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Beargrass in focus

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Beargrass in bloom. Photo courtesy of Chris Schnepf,
University of Idaho.

Posted by Yasmeen Sands

Pacific Northwest Research Station, U.S. Forest Service


Imagine a plant that provides food, habitat and raw material for an array of wildlife species — from bees and bears to deer and elk. In the case of beargrass, you don’t have to imagine because it does all that and more.

In fact for Native Americans, beargrass has longstanding cultural value and is harvested for use in basketry and regalia and for medicinal and decorative purposes.

For the first time, landowners, managers and harvesters have a comprehensive report about this ecologically, culturally and economically important plant found on ranges across much of the Western United States.

“Beargrass is emblematic of a web of natural and cultural diversity in the West. This means that organisms and processes—like people, plants, and pollinators—are interrelated,” said Susan Stevens Hummel, U.S. Forest Service scientist and a lead author on the beargrass report.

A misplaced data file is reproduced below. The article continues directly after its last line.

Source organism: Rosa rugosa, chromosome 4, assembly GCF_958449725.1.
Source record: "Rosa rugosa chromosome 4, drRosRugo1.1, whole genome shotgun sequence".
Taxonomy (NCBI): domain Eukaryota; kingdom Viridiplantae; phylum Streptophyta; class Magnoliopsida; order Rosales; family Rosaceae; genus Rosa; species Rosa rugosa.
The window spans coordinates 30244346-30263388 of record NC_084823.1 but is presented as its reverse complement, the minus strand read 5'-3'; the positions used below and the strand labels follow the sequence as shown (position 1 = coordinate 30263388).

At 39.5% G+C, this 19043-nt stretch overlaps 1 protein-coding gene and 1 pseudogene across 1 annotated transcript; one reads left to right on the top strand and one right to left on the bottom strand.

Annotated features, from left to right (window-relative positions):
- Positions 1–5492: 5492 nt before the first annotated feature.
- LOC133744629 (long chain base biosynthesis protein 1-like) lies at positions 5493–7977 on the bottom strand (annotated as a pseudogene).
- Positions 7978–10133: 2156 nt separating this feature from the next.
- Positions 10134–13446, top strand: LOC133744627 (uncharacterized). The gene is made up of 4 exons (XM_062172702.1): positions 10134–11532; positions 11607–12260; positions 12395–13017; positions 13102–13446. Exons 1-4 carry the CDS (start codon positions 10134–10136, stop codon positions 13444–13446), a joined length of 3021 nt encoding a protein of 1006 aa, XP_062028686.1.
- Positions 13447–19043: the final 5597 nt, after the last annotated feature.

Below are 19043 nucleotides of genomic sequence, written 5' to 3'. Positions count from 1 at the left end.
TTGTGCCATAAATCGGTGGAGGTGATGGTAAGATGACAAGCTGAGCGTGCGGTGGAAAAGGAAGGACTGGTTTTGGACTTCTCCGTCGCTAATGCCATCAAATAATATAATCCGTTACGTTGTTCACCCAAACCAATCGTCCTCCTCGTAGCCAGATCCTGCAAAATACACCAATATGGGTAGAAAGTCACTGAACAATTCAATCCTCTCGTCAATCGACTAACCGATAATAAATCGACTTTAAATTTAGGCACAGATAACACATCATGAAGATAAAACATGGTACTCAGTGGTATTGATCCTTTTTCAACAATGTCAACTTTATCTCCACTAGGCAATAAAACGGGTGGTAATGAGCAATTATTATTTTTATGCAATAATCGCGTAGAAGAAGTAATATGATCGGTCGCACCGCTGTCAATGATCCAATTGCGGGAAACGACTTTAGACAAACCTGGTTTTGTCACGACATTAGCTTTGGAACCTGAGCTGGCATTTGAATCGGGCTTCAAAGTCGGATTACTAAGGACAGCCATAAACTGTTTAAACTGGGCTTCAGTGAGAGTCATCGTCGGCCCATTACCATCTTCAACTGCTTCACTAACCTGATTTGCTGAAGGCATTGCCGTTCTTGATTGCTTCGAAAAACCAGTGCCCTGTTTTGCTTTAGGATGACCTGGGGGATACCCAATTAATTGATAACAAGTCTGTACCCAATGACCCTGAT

Among the highlights, the report identifies critical knowledge gaps and areas for future research. The report also documents how changes in disturbance — including fire — may affect the species across its range.

Hummel, together with her coauthors at the Xerces Society and the U.S. Forest Service Pacific Northwest Research Station, found that historical and contemporary land use practices in beargrass habitat, combined with the rise of the commercial floral greens industry, are creating shifts in disturbances within beargrass habitat.

“We found that beargrass is experiencing decreased disturbance from natural and human-caused fire, but increased disturbance from leaf harvest by the floral industry,” Hummel said. “By addressing some of the key issues identified in the report, forest management practices can be developed to help sustain the ecological web of which beargrass is a part.”

 

US Forest Service
Last modified March 29, 2013
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